Every Wi-Fi connection is vulnerable to hacker attacks. How does this sound? Now, up until two weeks ago, we could have suspected this to be true, but now we have proof that this is actually a fact.
A successful Krack hacking attack has made things pretty clear for all of us who use Wifi on an everyday basis. This doesn’t only mean that our online privacy is compromised, but it also means that a lot of trouble will be headed towards the companies who heavily rely on Wi-Fi, such is IoT companies for instance.
Lets see what is this notorious Krack hack attack and how it will affect the future of wireless devices.
It All Started with the Wi-Fi Security Standard
Back in 2004, Wi-Fi networks officially became a huge thing. Experts provided a security solution for Wi-Fi networks – Wi-Fi Protected Access 2 (WPA2). It’s cryptographic protocols were meant to keep all data transmitted over Wi-Fi protected and very well hidden from the prying eyes of hackers.
This security protocol was quickly adopted as the standard in the industry, resulting in it being used in all modern protected Wi-Fi networks. This means your home, your work, hospital, cameras, garage doors, and so on.
KRACK Hack Vulnerability
And it all went fine until a few weeks ago. Mathy Vanhoef discovered a serious weakness in the WPA2 protocol. The attacker has to be within the range of the Wi-Fi network to exploit it, but even so, they can abuse this flaw to steal passwords, look at the chat messages, photos, emails, get credit card info. Hackers can further wreak havoc by using the exploit to inject and manipulate data on the Wi-Fi.
Since the exploit uses key reinstallation attacks, the name of the hack is KRACK. The hacker can easily manipulate the handshake between two devices, clone the network, access and manipulate all data transmitted between the two connected device.
The Future of Wireless Devices
As soon as the weakness was discovered, Microsoft, Google, and Apple all released patches to protect their users and to fix this vulnerability. This action helped the users of millions of the devices but what will happen to other devices relying on the Wi-Fi – smart watches, smart homes, bluetooth trackers, smart vehicles, fitness trackers, and millions upon millions of IoT sensors connected to the Internet via Wi-Fi. In other words, the IoT industry is going to suffer the most. Some even say that it will take ages before all IoT devices are made invulnerable to this type of attack.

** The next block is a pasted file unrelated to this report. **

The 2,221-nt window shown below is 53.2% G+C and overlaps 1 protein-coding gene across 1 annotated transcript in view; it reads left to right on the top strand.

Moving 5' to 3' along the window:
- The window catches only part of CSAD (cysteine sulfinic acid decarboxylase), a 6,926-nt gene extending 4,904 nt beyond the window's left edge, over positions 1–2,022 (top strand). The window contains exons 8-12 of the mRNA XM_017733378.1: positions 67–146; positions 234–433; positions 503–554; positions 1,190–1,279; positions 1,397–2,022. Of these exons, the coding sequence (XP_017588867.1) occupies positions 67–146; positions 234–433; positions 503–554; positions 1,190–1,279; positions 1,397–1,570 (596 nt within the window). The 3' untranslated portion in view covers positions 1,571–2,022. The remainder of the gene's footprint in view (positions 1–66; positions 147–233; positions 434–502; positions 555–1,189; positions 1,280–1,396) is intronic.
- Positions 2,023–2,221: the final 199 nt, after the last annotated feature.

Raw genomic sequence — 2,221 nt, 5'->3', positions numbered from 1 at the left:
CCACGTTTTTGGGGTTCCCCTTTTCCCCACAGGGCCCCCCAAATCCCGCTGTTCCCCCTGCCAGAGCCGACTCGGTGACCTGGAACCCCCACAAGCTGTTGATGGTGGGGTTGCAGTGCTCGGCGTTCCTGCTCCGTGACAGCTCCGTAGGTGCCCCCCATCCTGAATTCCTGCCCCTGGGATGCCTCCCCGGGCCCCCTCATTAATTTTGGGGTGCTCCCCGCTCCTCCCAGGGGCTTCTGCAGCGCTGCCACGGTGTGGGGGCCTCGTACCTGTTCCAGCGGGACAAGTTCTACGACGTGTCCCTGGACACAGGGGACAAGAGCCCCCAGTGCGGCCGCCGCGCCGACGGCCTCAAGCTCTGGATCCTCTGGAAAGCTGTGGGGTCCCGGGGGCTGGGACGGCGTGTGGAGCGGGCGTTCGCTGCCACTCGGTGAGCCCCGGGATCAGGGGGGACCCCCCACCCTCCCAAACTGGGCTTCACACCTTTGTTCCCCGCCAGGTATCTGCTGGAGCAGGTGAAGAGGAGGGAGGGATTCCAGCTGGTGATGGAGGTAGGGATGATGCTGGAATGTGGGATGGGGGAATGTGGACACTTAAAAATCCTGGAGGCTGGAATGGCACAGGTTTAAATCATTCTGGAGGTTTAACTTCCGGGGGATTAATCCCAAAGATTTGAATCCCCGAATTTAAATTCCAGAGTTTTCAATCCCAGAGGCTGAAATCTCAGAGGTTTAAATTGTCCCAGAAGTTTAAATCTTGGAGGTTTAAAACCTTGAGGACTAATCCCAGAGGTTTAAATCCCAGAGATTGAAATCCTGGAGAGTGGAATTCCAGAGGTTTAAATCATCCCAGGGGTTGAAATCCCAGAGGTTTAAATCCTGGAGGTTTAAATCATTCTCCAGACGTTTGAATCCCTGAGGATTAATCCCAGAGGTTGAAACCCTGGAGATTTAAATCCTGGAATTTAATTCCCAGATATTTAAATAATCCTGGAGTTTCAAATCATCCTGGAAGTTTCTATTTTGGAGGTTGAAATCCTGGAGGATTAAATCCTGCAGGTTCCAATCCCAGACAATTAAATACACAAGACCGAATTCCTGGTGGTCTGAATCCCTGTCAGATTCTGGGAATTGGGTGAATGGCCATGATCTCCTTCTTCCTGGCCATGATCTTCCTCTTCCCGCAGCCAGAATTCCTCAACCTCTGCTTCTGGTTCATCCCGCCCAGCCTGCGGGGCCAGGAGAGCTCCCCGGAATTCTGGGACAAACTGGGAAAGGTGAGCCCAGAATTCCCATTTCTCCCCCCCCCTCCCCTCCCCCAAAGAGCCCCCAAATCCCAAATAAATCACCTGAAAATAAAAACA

Experts say that it is difficult and slow to patch all the IoT devices because it will take coordinated effort. Also, end users might not be aware that they have an IoT device in their homes. Take for instance refrigerators with IoT sensors. Those are definitely not going to patch themselves. And, in order to make the network protected from a KRACK attack, everything has to be patched and updated.
While it may seem ridiculous to have your refrigerator patched, you should know that by exploiting this vulnerability, the attacker can open your electronic doors or get access to your garage. Everything is interconnected thus everything has to be fixed in order to have a KRACK exploit-proof system.
Take for instance the medical or car industry. When a flaw in the car or in the medical device is identified, companies have to recall all the products from the market and contact each user to inform them about the flaws and potential consequences. Sadly, this is not the case with the IoT industry.
The KRACK exploit is definitely a wake up call for all those in the IoT industry to rethink their strategy and to develop better fall back initiatives for their devices. It definitely proves that IoT has still a long way ahead before it.
The fact is that it will take a long time before we have a KRACK-proof world. Hopefully, the big names in the IoT industry will set the example for all the other players to follow. This should also serve as an incentive for governments all around the globe to address the legal side of IoT with great care and attention to every little detail.